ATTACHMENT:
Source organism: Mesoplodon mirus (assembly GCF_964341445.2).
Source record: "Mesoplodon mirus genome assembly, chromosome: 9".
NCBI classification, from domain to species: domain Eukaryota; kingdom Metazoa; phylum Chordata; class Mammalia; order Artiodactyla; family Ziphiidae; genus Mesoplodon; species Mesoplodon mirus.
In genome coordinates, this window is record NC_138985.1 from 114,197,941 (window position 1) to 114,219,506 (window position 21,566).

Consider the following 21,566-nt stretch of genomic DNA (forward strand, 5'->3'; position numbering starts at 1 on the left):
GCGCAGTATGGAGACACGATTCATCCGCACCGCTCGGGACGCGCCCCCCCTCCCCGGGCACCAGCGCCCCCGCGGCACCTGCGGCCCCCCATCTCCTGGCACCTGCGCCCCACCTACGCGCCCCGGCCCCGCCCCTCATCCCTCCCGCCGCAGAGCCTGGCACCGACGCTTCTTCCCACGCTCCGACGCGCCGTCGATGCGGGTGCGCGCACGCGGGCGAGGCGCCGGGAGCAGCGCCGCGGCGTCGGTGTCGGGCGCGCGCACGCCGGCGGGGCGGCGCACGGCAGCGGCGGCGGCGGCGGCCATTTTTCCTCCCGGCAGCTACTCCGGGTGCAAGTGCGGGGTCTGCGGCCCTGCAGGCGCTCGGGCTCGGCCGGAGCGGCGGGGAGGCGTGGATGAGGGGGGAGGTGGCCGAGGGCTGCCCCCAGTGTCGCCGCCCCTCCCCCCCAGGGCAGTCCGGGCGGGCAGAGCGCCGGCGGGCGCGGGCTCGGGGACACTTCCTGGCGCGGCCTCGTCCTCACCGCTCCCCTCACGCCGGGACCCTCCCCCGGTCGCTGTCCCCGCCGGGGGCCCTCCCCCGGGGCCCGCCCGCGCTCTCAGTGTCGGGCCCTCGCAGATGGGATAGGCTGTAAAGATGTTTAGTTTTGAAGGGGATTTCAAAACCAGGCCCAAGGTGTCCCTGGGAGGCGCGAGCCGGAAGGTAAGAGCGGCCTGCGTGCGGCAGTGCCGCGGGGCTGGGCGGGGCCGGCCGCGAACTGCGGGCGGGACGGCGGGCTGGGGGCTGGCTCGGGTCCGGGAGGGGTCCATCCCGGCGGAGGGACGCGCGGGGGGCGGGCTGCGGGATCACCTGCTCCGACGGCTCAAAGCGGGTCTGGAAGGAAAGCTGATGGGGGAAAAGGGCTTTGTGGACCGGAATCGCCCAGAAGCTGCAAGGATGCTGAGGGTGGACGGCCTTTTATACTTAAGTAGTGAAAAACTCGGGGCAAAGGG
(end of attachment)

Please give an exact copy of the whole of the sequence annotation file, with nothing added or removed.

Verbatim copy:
Source organism: Mesoplodon mirus (assembly GCF_964341445.2).
Source record: "Mesoplodon mirus genome assembly, chromosome: 9".
NCBI classification, from domain to species: domain Eukaryota; kingdom Metazoa; phylum Chordata; class Mammalia; order Artiodactyla; family Ziphiidae; genus Mesoplodon; species Mesoplodon mirus.
In genome coordinates, this window is record NC_138985.1 from 114,197,941 (window position 1) to 114,219,506 (window position 21,566).

Consider the following 21,566-nt stretch of genomic DNA (forward strand, 5'->3'; position numbering starts at 1 on the left):
GCGCAGTATGGAGACACGATTCATCCGCACCGCTCGGGACGCGCCCCCCCTCCCCGGGCACCAGCGCCCCCGCGGCACCTGCGGCCCCCCATCTCCTGGCACCTGCGCCCCACCTACGCGCCCCGGCCCCGCCCCTCATCCCTCCCGCCGCAGAGCCTGGCACCGACGCTTCTTCCCACGCTCCGACGCGCCGTCGATGCGGGTGCGCGCACGCGGGCGAGGCGCCGGGAGCAGCGCCGCGGCGTCGGTGTCGGGCGCGCGCACGCCGGCGGGGCGGCGCACGGCAGCGGCGGCGGCGGCGGCCATTTTTCCTCCCGGCAGCTACTCCGGGTGCAAGTGCGGGGTCTGCGGCCCTGCAGGCGCTCGGGCTCGGCCGGAGCGGCGGGGAGGCGTGGATGAGGGGGGAGGTGGCCGAGGGCTGCCCCCAGTGTCGCCGCCCCTCCCCCCCAGGGCAGTCCGGGCGGGCAGAGCGCCGGCGGGCGCGGGCTCGGGGACACTTCCTGGCGCGGCCTCGTCCTCACCGCTCCCCTCACGCCGGGACCCTCCCCCGGTCGCTGTCCCCGCCGGGGGCCCTCCCCCGGGGCCCGCCCGCGCTCTCAGTGTCGGGCCCTCGCAGATGGGATAGGCTGTAAAGATGTTTAGTTTTGAAGGGGATTTCAAAACCAGGCCCAAGGTGTCCCTGGGAGGCGCGAGCCGGAAGGTAAGAGCGGCCTGCGTGCGGCAGTGCCGCGGGGCTGGGCGGGGCCGGCCGCGAACTGCGGGCGGGACGGCGGGCTGGGGGCTGGCTCGGGTCCGGGAGGGGTCCATCCCGGCGGAGGGACGCGCGGGGGGCGGGCTGCGGGATCACCTGCTCCGACGGCTCAAAGCGGGTCTGGAAGGAAAGCTGATGGGGGAAAAGGGCTTTGTGGACCGGAATCGCCCAGAAGCTGCAAGGATGCTGAGGGTGGACGGCCTTTTATACTTAAGTAGTGAAAAACTCGGGGCAAAGGG